Sibling Aggression: Associations with parenting styles, social dominance behaviour and co-occurring forms of family aggression

Harrison, Natalie orcid iconORCID: 0000-0001-6553-8141 (2017) Sibling Aggression: Associations with parenting styles, social dominance behaviour and co-occurring forms of family aggression. Doctoral thesis, University of Central Lancashire.

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The thesis aimed to explore the experience of sibling aggression. Previous research has focused on the prevalence, predictors and effects of siblings engaging in aggressive behaviours with one another. However, there is a distinct lack of evidence that has explored the experience of this form of family violence. The thesis made an original contribution to knowledge by exploring the impact of multiple forms of family violence on the use of aggression between siblings, asking victims and/or perpetrators of these aggressive behaviours about their retrospective experiences and developing a quantitative measure of sibling aggression. A mixed methods approach was taken, employing archival, qualitative and quantitative techniques. More specifically, an archival study of the 1975 National Family Violence Survey (NFVS; Straus, Gelles & Steinmetz, 1980) was conducted to explore the relationship between co-occurring aggression and sibling aggression. The findings revealed that as co-occurring verbal or physical aggression increased within the family environment, the frequency of both physical and verbal aggression between siblings also increased. Following this, semi-structured interviews were conducted with victims and/or perpetrators of sibling aggression to explore this form of family violence further, particularly in relation to how aggression differs from play fighting, and the role of normalisation. The interviews identified that although aggressive acts of behaviour may look similar to those for play fighting, the motivations and functions of them differ. More specifically, play fighting was an enjoyable and game-like behaviour for children, whereas sibling aggression often occurred in response to a build-up of negative emotions, to maintain dominance or to overcome verbal arguments. The normalisation of sibling aggression was also important, particularly in relation to how parents responded to their children using aggressive behaviours with one another. In the third study of this thesis, a questionnaire, the Experiences of Sibling Aggression (ESA) scale, was developed to not only test the themes derived from the interviews on a larger scale, but to also explore differences between victims and perpetrators of this form of family violence. Amongst a sample of participants recruited through social media and on a university campus, a four-factor model of the ESA scale was validated, with subscales that reflected; play fighting, sibling aggression, normalisation and dominance. The ESA scale was also shown to increase the likelihood of predicting mutual sibling aggression, with these participants scoring higher on the sibling aggression subscale (concerning the use of aggression to overcome negative emotions and solve arguments) when compared to a control group of participants who had no previous involvement in aggression with their sibling.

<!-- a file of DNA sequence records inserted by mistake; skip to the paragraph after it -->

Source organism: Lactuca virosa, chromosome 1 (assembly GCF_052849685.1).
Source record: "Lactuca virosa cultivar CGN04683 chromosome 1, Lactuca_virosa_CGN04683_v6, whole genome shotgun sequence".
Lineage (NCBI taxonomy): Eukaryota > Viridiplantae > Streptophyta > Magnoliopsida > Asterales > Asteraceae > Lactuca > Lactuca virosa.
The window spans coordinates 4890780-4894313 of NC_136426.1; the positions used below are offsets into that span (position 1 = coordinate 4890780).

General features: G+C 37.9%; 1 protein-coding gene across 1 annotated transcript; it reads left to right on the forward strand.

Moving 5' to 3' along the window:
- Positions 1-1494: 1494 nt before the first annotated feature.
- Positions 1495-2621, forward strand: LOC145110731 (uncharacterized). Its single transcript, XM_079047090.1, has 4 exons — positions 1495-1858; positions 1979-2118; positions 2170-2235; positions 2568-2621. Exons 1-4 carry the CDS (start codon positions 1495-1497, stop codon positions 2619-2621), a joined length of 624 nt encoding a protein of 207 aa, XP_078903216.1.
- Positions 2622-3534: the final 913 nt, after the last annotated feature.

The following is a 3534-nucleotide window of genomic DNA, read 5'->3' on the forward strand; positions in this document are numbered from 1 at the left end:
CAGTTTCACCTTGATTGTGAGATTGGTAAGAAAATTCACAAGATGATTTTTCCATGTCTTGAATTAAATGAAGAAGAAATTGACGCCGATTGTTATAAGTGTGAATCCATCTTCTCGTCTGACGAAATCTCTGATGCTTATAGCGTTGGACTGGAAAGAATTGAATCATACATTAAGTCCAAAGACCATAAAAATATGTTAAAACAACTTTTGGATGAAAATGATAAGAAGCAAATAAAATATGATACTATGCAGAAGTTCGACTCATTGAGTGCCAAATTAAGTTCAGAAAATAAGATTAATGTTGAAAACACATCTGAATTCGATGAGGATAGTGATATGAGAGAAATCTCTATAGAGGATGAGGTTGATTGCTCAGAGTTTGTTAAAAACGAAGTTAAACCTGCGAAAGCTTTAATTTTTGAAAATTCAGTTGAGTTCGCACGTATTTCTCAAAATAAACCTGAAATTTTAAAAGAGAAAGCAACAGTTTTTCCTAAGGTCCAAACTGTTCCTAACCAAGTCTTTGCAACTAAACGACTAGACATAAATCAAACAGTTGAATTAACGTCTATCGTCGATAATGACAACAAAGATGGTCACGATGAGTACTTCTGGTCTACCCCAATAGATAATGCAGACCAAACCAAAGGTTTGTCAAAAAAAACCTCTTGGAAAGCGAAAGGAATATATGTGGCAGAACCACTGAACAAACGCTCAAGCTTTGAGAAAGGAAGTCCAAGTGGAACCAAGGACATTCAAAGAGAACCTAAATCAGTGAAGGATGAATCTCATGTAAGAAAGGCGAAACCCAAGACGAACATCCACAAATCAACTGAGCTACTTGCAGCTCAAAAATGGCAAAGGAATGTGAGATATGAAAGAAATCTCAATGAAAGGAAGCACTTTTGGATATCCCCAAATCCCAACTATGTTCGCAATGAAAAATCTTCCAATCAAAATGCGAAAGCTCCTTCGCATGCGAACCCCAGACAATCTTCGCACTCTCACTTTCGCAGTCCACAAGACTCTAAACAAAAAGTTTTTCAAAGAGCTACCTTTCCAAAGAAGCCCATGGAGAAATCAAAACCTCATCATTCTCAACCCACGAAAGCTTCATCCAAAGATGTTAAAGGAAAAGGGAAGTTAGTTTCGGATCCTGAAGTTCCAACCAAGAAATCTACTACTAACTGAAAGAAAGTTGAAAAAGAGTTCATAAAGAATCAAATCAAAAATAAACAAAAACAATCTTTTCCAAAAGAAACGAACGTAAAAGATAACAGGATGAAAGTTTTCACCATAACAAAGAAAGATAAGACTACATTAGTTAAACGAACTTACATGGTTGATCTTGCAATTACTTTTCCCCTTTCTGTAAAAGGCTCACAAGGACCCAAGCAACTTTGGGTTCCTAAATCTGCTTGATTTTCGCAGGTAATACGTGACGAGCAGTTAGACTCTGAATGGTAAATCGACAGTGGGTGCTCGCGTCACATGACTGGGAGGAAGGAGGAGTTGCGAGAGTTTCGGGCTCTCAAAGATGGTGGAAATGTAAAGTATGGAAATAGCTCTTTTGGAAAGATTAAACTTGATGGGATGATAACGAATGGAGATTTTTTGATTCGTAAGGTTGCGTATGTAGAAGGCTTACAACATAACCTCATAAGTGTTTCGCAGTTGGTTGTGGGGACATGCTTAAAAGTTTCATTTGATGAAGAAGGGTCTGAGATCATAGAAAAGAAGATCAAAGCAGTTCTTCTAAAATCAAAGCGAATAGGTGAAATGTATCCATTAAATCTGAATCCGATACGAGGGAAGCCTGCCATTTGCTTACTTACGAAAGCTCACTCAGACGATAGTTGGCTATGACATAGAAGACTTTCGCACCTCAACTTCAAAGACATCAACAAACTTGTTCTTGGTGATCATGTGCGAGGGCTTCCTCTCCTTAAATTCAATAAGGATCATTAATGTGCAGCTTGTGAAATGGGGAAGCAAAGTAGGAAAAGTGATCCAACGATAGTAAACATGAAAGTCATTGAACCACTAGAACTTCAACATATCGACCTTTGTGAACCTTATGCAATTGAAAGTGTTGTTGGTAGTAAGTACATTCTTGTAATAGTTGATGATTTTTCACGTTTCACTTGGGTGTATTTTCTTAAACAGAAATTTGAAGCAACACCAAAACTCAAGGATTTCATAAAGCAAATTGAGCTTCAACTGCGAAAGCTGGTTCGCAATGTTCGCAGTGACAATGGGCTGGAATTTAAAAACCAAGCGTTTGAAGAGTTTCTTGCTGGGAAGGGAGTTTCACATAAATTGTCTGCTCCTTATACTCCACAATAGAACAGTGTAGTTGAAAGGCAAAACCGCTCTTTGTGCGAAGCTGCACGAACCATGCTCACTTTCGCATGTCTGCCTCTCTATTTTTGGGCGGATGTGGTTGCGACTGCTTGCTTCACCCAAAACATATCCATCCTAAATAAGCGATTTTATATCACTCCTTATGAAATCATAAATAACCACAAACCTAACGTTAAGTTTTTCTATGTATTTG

These studies have provided several key contributions to knowledge of sibling aggression. Firstly, they have highlighted the relationship between sibling aggression and multiple forms of family violence. Secondly, they have enhanced the understanding of how play fighting and sibling aggression are conceptualised and differ from one another, highlighting the importance of parents in intervening in these behaviours. Finally, the ESA scale was developed, specifically for the exploration of this form of family violence. The implications of the findings involve the need to consider contextual factors rather than only the individual acts of aggression between siblings. It can be concluded that sibling aggression is a serious form of family violence serving a different function when compared to play fighting among children. This should be reflected in both practice and future research.

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